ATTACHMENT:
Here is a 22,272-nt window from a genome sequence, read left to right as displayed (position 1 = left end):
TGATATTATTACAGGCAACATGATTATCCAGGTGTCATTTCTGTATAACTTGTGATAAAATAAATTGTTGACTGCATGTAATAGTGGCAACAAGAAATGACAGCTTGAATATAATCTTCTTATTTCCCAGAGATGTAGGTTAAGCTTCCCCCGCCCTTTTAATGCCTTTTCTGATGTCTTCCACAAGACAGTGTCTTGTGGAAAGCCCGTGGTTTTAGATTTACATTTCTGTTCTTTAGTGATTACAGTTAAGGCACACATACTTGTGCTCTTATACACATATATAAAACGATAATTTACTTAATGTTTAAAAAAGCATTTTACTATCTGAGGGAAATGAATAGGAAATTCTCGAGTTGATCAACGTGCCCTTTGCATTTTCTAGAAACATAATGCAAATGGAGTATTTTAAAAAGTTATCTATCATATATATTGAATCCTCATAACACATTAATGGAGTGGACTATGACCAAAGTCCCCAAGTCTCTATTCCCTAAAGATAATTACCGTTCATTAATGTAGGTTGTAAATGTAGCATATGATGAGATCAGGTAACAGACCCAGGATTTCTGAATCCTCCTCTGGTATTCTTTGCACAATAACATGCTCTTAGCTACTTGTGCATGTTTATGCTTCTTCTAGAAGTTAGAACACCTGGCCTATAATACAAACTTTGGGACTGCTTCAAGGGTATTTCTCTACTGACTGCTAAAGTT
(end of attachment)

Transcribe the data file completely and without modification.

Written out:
Here is a 22,272-nt window from a genome sequence, read left to right as displayed (position 1 = left end):
TGATATTATTACAGGCAACATGATTATCCAGGTGTCATTTCTGTATAACTTGTGATAAAATAAATTGTTGACTGCATGTAATAGTGGCAACAAGAAATGACAGCTTGAATATAATCTTCTTATTTCCCAGAGATGTAGGTTAAGCTTCCCCCGCCCTTTTAATGCCTTTTCTGATGTCTTCCACAAGACAGTGTCTTGTGGAAAGCCCGTGGTTTTAGATTTACATTTCTGTTCTTTAGTGATTACAGTTAAGGCACACATACTTGTGCTCTTATACACATATATAAAACGATAATTTACTTAATGTTTAAAAAAGCATTTTACTATCTGAGGGAAATGAATAGGAAATTCTCGAGTTGATCAACGTGCCCTTTGCATTTTCTAGAAACATAATGCAAATGGAGTATTTTAAAAAGTTATCTATCATATATATTGAATCCTCATAACACATTAATGGAGTGGACTATGACCAAAGTCCCCAAGTCTCTATTCCCTAAAGATAATTACCGTTCATTAATGTAGGTTGTAAATGTAGCATATGATGAGATCAGGTAACAGACCCAGGATTTCTGAATCCTCCTCTGGTATTCTTTGCACAATAACATGCTCTTAGCTACTTGTGCATGTTTATGCTTCTTCTAGAAGTTAGAACACCTGGCCTATAATACAAACTTTGGGACTGCTTCAAGGGTATTTCTCTACTGACTGCTAAAGTT